Service-oriented management boosts Web services
The emergence of Service-oriented Management software will lead the rapid
growth of Web services management products, which will reach $9.2 billion in the
next five years, predicts ZapThink LLC., a Waltham, Mass.-based consulting
Small vendors are rushing to build such products in advance of major
suppliers, which are expected to dominate Web services management by 2005,
according to a ZapThink report released this week.
''There are quite a number of new vendors in this space,'' said Jason
Bloomberg, senior analyst at ZapThink, an XML and Web services-focused industry
analyst group. ''If anything, there are too many. It's clearly a window of
opportunity for some of these newer players to become established and gain some
traction, because the larger players also have Web services management on their
product road maps. We talked to BMC, IBM/Tivoli, HP/OpenView and Computer
Associates, and they all have Web services management on their road maps,
basically over the next 18 to 24 months. So we definitely see that as being the
window of opportunity for some of the smaller players to become
Bloomberg believes that most of the smaller vendors and start-ups that
survive in the emerging Web services management market will end up partnering or
being acquired by the big players.
He added that two-thirds of the vendors ZapThink researched are focused on
Service-oriented Management with products that not only manage Web services but
also enable development of Service-oriented Architectures.
As an example of smaller vendors with a strong focus on Service-oriented
Management, Bloomberg pointed to Infravio Inc., Redwood City, Calif. (http://www.Infravio.com) and its Web Services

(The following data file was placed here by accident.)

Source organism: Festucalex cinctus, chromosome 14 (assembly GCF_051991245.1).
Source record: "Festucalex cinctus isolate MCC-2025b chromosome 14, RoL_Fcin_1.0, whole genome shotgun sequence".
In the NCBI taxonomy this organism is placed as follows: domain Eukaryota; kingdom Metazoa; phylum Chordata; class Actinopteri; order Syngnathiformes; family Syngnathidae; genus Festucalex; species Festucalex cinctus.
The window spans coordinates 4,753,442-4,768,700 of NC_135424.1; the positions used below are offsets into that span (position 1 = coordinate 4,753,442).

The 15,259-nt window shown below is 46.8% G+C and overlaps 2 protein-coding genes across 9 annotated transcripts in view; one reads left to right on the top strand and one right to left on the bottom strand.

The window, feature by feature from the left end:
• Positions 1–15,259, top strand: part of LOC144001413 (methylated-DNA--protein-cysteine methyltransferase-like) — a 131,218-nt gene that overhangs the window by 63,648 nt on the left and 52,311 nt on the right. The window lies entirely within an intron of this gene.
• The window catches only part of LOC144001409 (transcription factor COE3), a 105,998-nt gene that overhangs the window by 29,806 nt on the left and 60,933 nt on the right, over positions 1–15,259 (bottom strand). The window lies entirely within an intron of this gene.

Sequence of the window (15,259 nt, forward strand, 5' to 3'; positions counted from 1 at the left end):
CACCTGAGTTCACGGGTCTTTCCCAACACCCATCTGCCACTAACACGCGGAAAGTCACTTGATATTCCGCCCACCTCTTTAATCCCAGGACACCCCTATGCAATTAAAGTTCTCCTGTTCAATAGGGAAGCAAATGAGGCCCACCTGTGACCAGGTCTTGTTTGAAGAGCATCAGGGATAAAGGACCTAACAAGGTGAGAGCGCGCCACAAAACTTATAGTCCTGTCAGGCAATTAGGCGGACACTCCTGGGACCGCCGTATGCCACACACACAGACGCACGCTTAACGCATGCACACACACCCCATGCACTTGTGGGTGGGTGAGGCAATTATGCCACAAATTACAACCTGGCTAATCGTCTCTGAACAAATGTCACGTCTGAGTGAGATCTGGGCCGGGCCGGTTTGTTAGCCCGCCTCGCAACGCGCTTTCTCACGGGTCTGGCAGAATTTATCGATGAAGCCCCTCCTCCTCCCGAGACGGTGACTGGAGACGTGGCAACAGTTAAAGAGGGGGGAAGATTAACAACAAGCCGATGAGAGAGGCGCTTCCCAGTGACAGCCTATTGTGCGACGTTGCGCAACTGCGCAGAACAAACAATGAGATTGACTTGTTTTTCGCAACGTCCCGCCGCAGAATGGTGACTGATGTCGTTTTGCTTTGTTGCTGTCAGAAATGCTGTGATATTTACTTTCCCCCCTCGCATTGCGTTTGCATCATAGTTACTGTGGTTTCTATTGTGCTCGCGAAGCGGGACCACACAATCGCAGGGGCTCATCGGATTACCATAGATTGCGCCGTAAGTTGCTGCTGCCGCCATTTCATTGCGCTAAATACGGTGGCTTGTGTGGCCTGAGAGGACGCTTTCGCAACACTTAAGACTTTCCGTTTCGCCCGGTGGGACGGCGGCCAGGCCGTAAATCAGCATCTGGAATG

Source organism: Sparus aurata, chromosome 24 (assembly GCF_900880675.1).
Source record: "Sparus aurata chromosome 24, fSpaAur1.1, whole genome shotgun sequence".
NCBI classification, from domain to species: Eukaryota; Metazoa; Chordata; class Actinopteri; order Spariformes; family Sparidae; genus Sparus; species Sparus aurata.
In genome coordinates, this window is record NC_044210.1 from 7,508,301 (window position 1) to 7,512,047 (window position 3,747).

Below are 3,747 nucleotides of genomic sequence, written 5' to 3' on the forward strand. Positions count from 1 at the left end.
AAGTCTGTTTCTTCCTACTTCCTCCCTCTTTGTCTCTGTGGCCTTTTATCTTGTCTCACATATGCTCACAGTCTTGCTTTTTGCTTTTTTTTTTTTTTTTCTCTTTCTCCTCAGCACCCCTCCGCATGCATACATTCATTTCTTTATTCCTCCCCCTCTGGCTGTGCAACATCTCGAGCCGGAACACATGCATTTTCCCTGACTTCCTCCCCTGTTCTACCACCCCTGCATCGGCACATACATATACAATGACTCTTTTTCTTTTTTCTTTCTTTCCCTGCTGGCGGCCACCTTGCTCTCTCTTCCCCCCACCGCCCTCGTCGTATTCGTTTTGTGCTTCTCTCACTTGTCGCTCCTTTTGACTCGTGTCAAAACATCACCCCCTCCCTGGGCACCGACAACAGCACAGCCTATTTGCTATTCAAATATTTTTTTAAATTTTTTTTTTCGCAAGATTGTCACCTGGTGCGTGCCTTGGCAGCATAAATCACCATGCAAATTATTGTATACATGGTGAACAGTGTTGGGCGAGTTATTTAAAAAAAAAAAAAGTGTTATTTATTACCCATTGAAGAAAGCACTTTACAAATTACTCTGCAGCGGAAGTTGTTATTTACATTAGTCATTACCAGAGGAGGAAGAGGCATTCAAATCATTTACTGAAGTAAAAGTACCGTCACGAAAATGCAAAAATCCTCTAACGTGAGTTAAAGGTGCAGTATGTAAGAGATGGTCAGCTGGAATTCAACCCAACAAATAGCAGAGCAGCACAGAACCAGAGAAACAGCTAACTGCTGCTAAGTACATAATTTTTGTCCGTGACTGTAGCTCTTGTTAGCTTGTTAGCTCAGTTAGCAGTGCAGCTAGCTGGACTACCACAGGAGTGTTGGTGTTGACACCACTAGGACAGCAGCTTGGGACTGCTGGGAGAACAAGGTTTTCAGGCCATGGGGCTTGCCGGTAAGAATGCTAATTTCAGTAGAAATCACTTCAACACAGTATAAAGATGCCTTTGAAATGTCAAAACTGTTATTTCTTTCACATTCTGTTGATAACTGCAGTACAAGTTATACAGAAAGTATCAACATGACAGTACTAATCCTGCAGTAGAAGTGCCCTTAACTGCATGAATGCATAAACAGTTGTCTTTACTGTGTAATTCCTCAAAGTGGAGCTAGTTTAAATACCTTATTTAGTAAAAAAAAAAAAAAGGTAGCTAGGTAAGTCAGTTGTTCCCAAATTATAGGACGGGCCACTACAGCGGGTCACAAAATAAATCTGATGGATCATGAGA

Management System (WSMS).
''Infravio's focus is on life-cycle management, which means provisioning and
rolling out Web services, handling different versions of Web services in
production and Service-oriented Architecture enablement,'' the analyst said.
''That last category we see as being the key set of functionality that these
companies can offer. Service-oriented Architecture basically means taking
fine-grain atomic Web services -- like those you get when you wrap legacy data
sources with SOAP wrappers -- and providing a level of abstraction on top of
them to offer coarse-grained business Web services, and doing that in an
enterprise class manner. It means offering the location independence,
scalability, redundancy and all the management infrastructure you need to offer
these coarse-grained, loosely coupled Web services, so that the enterprise both
internal and among its business partners can actually use them for
Additional information on the ZapThink report entitled ''Service-Oriented
Management: How Web Services are the Key to the Service-Oriented Architecture''
is available at http://ZapThink.com.
Rich Seeley is Web Editor for Campus Technology.